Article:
As Brenden Fletcher in the movie, Manoj portrays a man who is money minded and who will do anything to take his company global. Fletcher is blindsided by the potential income and shows complete disregard for the potentially malevolent effects of this drug on members of society. He is willing to sacrifice his moral and ethical values because as it was so eloquently stated in the film Wall Street “Greed is good.” Sakarapani did not see the character as one sided and felt that the role was quite challenging. He explains, “As an actor you have to be versatile here because you are playing a really good guy with the media who states that he wants to save lives and cure humanity as your number one priority. At the same time, you have to play the greedy guy who wants this done right away before there are more complications and more negative news comes out about this drug.  I enjoyed the versatility needed to play these contrasts with my acting range to convey the subject and the message to the audience that my character needed to deliver. My role tends to be more of a Chameleon because that is what I am doing with the reporter when I’m talking to her in person and with my team during conversations and heated discussions.”

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The presentation of the film is non-linear, which helps to intensify the emotional impact of the story as well as provide some interesting twists and turns for the audience. The story was built in a way which wouldn’t have made sense in a linear approach. The story starts with a reporter trying to investigate why this Pharmaceutical company is still thriving but being tight lipped when asked about the deaths being reported. The reporter states that she wants to focus on the success of the company, which causes the CEO to perceive this as an opportunity for positive press. gets nice media for the company. Fletcher relaxes and begins to profess his aspirations to help humanity. At this point, flashback being to present the back story involved, revealing the CEO and team discussing the drug’s merits and shortcomings. The film vacillates between members of the team being interviewed by the reporter until she finally sneaks in to a live meeting that the CEO and his team are having which ends up dramatically against the CEO, publicly exposing him. This constant paradigm shift slowly revealed the layers of deception and intent on the part of Manoj’s character.  The final shot of the film which slowly roles in on Sakarapani communicates the solace and defeat of a man who has gambled and lost it all, and he knows it.

Vanessa Gibuea, one of Manoj’s costars in “The Pill” states, “The only way to describe Manoj in this film is chilling. He plays it close to his chest. He’s not maniacal or overtly abusive in his portrayal; it’s not cartoonish. This is what makes it so frightening. What Manoj did was to present his character as a very real person. A real person makes a series of mistakes that eventually lead into one very big and bad decision. Brenden Fletcher is a person who lost sight of himself and his fellow man. That happens more often that we’d all like to admit. What was so striking about the way Manoj presented him is that he found all of those little decisions in his performance and you felt them rather than someone showing you them or telling about them all. It was amazing.”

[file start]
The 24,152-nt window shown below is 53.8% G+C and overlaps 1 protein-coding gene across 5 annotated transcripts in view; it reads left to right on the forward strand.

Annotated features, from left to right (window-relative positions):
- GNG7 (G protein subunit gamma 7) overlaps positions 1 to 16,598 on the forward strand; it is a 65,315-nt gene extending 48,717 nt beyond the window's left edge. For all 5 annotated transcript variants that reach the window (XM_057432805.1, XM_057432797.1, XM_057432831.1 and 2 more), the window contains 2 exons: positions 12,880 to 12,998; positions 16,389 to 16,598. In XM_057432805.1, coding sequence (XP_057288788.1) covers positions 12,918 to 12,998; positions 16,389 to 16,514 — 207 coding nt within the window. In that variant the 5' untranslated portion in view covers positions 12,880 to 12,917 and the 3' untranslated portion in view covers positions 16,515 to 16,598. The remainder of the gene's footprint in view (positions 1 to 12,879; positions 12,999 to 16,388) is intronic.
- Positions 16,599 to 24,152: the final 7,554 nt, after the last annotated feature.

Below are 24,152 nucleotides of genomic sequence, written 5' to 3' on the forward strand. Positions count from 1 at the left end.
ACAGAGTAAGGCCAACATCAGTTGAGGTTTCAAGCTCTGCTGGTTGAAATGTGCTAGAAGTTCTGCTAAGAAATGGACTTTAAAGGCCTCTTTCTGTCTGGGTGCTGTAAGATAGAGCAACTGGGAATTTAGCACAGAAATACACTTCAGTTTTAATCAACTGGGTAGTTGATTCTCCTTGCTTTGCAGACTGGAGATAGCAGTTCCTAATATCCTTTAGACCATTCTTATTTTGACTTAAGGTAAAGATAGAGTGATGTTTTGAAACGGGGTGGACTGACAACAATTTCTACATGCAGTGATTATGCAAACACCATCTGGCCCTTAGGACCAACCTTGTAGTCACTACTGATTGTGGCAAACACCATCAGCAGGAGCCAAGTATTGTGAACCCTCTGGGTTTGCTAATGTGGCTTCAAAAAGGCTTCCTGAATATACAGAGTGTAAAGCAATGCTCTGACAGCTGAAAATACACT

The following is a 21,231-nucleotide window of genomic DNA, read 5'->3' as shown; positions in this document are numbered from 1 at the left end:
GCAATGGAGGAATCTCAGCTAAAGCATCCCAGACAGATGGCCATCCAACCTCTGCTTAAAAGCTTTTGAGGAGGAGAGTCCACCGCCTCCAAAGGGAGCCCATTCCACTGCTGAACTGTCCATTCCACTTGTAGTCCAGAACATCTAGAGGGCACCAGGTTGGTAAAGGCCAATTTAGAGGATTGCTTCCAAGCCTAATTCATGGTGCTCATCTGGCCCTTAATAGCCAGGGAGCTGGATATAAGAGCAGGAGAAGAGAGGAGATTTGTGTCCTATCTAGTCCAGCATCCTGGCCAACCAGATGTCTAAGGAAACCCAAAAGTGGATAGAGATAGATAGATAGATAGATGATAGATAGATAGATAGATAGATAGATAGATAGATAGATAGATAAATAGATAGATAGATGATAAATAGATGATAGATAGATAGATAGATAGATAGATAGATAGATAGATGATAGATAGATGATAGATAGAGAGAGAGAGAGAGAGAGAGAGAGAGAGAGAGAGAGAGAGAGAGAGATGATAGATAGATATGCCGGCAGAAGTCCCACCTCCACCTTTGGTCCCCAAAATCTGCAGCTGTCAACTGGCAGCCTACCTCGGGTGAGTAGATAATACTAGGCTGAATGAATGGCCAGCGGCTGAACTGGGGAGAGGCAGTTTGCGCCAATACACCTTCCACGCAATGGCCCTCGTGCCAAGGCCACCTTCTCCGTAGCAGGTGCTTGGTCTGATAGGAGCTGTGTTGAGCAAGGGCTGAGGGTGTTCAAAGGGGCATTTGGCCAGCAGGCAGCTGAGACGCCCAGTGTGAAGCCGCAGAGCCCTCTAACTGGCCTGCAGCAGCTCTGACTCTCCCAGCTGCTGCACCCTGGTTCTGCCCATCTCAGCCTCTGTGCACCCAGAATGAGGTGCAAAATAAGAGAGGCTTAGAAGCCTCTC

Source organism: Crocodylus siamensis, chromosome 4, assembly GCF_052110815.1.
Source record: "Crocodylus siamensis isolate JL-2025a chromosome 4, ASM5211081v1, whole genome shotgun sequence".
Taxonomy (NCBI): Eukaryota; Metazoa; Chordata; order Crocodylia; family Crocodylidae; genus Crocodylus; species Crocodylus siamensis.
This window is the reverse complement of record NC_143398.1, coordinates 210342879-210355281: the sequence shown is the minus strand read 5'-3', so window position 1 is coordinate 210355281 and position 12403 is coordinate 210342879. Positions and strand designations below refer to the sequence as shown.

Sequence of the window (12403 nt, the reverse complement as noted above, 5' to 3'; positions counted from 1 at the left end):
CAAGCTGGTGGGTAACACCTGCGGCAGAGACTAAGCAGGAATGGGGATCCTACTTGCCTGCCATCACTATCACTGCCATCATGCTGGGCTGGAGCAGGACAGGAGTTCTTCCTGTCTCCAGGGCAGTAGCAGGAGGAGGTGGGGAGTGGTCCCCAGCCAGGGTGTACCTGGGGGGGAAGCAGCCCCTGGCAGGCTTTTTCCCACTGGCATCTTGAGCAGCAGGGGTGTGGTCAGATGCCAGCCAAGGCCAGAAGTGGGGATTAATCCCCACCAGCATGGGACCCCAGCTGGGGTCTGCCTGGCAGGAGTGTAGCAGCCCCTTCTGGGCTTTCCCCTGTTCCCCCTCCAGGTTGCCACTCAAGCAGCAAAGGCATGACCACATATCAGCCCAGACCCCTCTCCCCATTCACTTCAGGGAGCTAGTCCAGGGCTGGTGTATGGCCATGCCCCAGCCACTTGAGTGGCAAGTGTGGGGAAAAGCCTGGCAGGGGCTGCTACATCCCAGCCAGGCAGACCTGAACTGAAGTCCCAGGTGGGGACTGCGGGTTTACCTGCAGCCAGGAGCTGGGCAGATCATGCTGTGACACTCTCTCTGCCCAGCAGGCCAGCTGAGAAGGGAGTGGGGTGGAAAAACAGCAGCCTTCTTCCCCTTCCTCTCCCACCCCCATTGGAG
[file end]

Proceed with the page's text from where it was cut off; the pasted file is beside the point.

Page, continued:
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PROTECTOR OF THE FILM & MUCH MORE: XIN GONG

When director Yiqiong Li was preparing to make his film “A Gift” he did what most filmmakers do, he referred to the list he keeps of professionals that are both talented and enjoyable to work with. Li had recently served as Assistant Director on the film “Promise Land” and he immediately thought of the Xin Gong the DIT (Digital Imaging Technician) on that film and contacted her for this upcoming project. A DIT is one of those professions that many people do not fully understand but is integral to the camera crew operating efficiently and at full power. It’s a “boots on the ground” role in filmmaking and one which the director and cinematographer rely upon heavily. “A Gift” received numerous accolades including: Award of Recognition – Hollywood International Moving Picture Film Festival, a nomination at the International Filmmaker Festival of World Cinema London, and was an official selection at film festivals in the US, Berlin, Rome, and others. The dream of a filmmaker cannot be realized without the daily utilized talent of professionals like Xin Gong; skilled artists who will never see their name on the marquee but will always be the support of those who do.

“A Gift” is a film which concerns itself with the choices and potential found in all people. Kindness and redemption are something which can only be offered up, never can they be forcefully taken. The film tells the story of Jack, a young thief who breaks into the home of Margaret. Margaret is a blind elderly woman who mistakes Jack for her son. Margaret comes to realize that Jack is not her son but she still covers for him, protecting him from being discovered when police and neighbors come looking for a dangerous young man in the neighborhoods. The thief comes to realize the error of his ways and is moved by Margaret’s gift of understanding, forgiveness, and non-judgement.